Poppy, Percussive Ear Candy
Where the foundation of classic rock ends, Rose Hill Drive tends to begin. The band members find themselves among legends at almost every place they turn, opening for such greats as The Who and Aerosmith and crafting throwback rock more than worthy of their touring slot. Though it’s great to hear some of the classics, so to speak, it’s high time that the members of Rose Hill Drive establish their own sound. And with their third album, they’ve finally sent out their mission statement to the world and are seriously having fun in the process.
Americana modernizes the quartet, swapping its classic roots for a more current level of rock. Rose Hill Drive veers in a trajectory tinged with hints of Queens of the Stone Age, occasionally kicking up the playfulness and giving off a vibe more reminiscent of Cage the Elephant. Vocals run amok in almost every track, harmonious to a fault in the half-acoustic romp “Birthdays and Breakups,” and come off just as manic in the definite single “Telepathic.” Electronics play a bigger role as well. Autotune is used as deftly in “Speed Dial” as the organ is in “Pictures of You.” Songs pop and blossom off of each percussive riff, and no matter the instrument, everyone gets a piece of the action.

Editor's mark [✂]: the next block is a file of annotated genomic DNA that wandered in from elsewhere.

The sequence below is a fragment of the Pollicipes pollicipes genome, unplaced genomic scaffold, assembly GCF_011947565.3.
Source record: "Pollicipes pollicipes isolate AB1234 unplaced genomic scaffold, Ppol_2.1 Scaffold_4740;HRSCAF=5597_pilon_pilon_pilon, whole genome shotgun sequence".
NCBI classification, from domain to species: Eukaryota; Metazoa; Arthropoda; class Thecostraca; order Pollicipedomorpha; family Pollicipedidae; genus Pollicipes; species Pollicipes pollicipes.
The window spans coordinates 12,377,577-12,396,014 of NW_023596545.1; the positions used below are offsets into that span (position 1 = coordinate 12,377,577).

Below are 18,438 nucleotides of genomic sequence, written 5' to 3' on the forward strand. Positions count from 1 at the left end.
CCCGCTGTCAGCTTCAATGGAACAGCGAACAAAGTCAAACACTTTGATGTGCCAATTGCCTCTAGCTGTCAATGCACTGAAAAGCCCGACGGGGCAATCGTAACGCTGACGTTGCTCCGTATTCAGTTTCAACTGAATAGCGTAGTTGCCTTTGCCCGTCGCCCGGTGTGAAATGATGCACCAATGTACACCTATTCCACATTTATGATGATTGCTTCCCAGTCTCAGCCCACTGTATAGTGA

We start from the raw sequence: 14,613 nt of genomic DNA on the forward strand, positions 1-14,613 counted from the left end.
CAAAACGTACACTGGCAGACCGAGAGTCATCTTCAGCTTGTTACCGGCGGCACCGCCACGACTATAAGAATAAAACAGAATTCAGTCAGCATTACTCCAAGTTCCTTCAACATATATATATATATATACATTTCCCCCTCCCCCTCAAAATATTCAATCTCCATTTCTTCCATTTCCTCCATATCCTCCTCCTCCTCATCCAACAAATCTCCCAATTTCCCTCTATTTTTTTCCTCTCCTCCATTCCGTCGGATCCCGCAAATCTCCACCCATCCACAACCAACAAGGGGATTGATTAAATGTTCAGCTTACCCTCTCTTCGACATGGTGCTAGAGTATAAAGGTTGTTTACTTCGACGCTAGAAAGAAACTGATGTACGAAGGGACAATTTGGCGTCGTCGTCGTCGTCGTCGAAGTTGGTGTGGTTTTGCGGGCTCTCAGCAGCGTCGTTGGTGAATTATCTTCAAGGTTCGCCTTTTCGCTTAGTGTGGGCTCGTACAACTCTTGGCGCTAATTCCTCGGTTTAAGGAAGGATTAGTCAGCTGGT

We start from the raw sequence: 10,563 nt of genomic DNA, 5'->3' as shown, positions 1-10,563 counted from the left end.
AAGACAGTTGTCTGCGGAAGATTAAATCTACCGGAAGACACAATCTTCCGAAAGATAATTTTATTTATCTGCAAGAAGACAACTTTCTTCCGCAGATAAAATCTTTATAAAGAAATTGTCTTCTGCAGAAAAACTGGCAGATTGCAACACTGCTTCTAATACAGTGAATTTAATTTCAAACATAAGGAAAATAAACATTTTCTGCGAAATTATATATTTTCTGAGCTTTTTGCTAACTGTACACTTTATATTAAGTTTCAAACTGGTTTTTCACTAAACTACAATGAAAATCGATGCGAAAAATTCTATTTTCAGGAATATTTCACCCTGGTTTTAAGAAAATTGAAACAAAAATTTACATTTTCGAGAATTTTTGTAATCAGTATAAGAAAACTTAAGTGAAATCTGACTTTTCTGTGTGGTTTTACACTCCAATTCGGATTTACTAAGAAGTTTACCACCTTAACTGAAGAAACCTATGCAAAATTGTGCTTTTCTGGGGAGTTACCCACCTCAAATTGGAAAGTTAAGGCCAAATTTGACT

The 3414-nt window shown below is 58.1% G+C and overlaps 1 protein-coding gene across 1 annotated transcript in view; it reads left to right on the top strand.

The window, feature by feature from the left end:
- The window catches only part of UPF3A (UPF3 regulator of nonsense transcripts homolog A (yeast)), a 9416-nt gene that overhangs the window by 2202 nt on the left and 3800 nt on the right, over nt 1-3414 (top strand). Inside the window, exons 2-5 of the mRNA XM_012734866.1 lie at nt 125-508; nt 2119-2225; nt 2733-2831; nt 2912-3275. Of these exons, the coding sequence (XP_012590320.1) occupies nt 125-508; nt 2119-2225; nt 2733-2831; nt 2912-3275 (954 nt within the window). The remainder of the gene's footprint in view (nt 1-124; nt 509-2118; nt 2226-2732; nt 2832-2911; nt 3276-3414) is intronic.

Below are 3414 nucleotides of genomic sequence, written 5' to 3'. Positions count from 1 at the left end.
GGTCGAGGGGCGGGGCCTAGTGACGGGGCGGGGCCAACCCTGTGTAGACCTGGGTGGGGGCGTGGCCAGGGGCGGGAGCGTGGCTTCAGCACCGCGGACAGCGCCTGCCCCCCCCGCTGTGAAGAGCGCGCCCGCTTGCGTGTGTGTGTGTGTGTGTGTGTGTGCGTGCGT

Closing songs “Birds Against The Glass” and the latter half of “Birthdays and Breakups” are far more thoughtful numbers, ushering in a fine mixture of acoustics and effects. “Birds Against The Glass” sets a fingerpicked guitar in twirling motion, swirling lyrics through each occasional chord struck by those deft fingers. Strings and keys join in the fun, along with beautifully understated drumming even at its most climactic; a definite highlight of Americana. The album sits at a short and sweet nine songs and is mostly ear candy. Though not necessarily substantial, it’s an infectious LP that stays with you long after its mellow close.